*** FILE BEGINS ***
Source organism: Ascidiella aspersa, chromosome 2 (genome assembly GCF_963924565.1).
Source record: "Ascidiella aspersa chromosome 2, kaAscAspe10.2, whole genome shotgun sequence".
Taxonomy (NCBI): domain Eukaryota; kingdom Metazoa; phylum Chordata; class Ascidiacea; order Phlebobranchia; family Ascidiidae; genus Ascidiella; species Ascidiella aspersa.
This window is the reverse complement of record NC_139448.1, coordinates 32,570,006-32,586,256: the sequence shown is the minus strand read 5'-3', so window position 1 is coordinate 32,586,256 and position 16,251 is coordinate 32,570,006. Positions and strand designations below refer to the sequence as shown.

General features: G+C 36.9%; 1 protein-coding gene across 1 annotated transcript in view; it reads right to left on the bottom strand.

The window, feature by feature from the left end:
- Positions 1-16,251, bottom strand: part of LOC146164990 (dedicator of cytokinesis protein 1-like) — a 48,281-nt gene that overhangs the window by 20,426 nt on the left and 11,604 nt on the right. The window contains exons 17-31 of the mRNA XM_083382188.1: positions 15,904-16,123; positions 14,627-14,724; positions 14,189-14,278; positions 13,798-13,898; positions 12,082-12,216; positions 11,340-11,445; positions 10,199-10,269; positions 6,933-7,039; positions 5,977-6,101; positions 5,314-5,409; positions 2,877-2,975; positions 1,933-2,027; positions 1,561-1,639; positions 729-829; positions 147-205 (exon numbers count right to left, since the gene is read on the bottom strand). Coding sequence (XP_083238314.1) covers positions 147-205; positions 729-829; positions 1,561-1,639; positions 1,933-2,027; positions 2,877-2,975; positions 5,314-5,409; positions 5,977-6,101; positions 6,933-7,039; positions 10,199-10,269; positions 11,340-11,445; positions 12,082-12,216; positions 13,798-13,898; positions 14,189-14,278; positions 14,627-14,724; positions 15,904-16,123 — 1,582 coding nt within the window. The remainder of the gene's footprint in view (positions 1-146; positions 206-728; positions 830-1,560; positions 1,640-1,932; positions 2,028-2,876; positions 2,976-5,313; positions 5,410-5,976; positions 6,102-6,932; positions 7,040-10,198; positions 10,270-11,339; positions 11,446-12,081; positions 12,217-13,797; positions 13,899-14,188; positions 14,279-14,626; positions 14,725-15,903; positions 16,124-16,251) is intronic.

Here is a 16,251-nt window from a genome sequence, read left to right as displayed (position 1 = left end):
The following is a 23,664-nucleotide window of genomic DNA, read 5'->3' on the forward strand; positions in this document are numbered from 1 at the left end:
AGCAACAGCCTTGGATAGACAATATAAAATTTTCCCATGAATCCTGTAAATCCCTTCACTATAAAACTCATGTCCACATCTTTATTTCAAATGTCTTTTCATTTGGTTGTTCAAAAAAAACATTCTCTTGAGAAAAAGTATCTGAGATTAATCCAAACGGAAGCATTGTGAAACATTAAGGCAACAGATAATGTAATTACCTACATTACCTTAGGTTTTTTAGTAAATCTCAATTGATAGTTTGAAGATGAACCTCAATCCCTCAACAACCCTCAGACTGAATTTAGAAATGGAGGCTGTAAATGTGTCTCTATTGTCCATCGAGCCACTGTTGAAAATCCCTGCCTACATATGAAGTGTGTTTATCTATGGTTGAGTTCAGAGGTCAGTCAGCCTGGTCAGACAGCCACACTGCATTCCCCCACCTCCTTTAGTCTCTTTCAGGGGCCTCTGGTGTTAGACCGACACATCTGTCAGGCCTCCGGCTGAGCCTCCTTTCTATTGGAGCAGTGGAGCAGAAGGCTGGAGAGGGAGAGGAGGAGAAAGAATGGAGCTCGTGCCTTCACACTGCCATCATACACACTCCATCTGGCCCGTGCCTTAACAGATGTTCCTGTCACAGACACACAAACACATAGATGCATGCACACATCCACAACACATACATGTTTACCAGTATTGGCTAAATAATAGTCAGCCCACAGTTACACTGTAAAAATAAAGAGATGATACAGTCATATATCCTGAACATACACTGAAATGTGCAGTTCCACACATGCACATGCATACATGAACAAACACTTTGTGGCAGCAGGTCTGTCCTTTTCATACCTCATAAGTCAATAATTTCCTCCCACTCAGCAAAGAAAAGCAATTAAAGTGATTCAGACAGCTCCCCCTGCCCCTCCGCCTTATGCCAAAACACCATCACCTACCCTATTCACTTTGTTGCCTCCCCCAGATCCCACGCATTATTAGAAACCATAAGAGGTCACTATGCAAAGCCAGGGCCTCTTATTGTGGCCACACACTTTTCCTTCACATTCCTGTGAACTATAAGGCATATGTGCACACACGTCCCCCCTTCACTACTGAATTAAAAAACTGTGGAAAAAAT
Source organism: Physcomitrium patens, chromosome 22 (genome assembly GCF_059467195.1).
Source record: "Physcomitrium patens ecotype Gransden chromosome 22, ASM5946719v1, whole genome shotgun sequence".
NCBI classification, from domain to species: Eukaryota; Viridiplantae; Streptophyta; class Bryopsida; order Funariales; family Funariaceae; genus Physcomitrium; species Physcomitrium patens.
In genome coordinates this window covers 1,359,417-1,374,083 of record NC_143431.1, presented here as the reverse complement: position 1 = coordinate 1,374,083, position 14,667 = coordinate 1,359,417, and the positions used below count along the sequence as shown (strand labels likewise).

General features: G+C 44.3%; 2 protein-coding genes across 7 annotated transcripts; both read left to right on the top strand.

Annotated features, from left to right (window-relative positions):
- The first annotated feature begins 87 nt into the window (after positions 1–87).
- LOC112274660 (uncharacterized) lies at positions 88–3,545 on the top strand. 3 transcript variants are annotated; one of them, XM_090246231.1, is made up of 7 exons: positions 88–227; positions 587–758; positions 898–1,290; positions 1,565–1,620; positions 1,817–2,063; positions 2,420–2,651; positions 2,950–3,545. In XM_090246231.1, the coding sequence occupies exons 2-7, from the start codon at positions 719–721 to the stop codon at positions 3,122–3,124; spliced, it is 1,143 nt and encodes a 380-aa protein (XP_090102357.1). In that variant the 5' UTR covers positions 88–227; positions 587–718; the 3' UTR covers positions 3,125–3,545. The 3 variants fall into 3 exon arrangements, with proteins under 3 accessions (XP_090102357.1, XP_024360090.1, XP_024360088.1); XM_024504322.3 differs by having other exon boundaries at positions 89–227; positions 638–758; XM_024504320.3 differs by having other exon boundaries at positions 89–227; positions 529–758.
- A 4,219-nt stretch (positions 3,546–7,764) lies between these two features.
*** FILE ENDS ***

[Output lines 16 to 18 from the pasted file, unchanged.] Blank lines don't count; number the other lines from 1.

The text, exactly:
Annotated features, from left to right (window-relative positions):
- The first annotated feature begins 87 nt into the window (after positions 1–87).
- LOC112274660 (uncharacterized) lies at positions 88–3,545 on the top strand. 3 transcript variants are annotated; one of them, XM_090246231.1, is made up of 7 exons: positions 88–227; positions 587–758; positions 898–1,290; positions 1,565–1,620; positions 1,817–2,063; positions 2,420–2,651; positions 2,950–3,545. In XM_090246231.1, the coding sequence occupies exons 2-7, from the start codon at positions 719–721 to the stop codon at positions 3,122–3,124; spliced, it is 1,143 nt and encodes a 380-aa protein (XP_090102357.1). In that variant the 5' UTR covers positions 88–227; positions 587–718; the 3' UTR covers positions 3,125–3,545. The 3 variants fall into 3 exon arrangements, with proteins under 3 accessions (XP_090102357.1, XP_024360090.1, XP_024360088.1); XM_024504322.3 differs by having other exon boundaries at positions 89–227; positions 638–758; XM_024504320.3 differs by having other exon boundaries at positions 89–227; positions 529–758.